Here is the Nasdaq 100 sector breakdown:
Let’s move now to our Sector ETF table.
Industrials, Staples, Materials & Real Estate were all making new highs to close the week. That’s 36% of the sectors & 33% of stocks, but only 20% of the market cap of the S&P 500.
The environment is only becoming more and more challenging for traditional passive index investors.
Look at the action from these cyclical sectors last week. It sure looks like they’re gearing up for another leg higher.
XLI and XLB closed the week at their highest levels in history and XLF isn’t far behind.
Read more about it here and look out for this week’s “Bullish or Bearish” episode where JC shares his thoughts on this development.
In a sense, these two datapoints juxtapose each other. We’re seeing cyclical, risk-on groups show relative leadership, but at the same time risk-off, bond-proxy sectors like Staples, Utilities, and Real Estate have been outperforming in the very near-term…It’s unlikely that both of these developments will occur simultaneously for much longer than they already have.
We’re looking at a custom index of these three sectors, equally-weighted – relative to the S&P 500.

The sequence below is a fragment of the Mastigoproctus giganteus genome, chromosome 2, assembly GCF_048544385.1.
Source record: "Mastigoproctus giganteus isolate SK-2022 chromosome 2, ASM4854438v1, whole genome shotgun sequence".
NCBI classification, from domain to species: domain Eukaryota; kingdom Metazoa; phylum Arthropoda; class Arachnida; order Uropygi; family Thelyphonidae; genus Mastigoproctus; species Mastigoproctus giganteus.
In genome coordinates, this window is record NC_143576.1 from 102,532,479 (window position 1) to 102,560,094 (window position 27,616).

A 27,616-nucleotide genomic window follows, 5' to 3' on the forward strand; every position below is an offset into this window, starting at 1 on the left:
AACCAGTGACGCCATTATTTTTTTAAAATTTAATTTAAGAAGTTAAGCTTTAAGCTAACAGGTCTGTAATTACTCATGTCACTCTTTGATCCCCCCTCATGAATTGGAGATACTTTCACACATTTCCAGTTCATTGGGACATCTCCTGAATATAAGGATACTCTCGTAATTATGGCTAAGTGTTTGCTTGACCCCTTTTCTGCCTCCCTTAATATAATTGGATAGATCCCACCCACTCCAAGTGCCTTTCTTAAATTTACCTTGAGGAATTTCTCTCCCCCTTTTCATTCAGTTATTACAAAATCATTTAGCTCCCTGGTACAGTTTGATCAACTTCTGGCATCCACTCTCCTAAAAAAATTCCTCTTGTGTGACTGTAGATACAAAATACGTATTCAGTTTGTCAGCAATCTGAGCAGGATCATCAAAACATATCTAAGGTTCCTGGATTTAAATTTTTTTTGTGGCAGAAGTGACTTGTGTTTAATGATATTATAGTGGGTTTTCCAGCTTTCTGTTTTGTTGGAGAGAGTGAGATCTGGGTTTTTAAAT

It’s important to keep in mind that this minor uptick in these defensive sectors on a relative basis is exactly that: minor. There’s not enough evidence right now to suggest that this couple of weeks of bearish price behavior will spill into risk-on areas.
But it is still a notable development and we want to pay close attention… due to the very strong negative correlation (lower pane) that the relative trends of these safety sectors have with the overall market, if this turns into a sustained reversal it is very unlikely that stocks will be trending higher in that environment. In fact, we’d expect them to fall, just as they have time and time again when Staples have exhibited relative strength throughout history.
Let’s continue on this discussion in our Industry ETF section.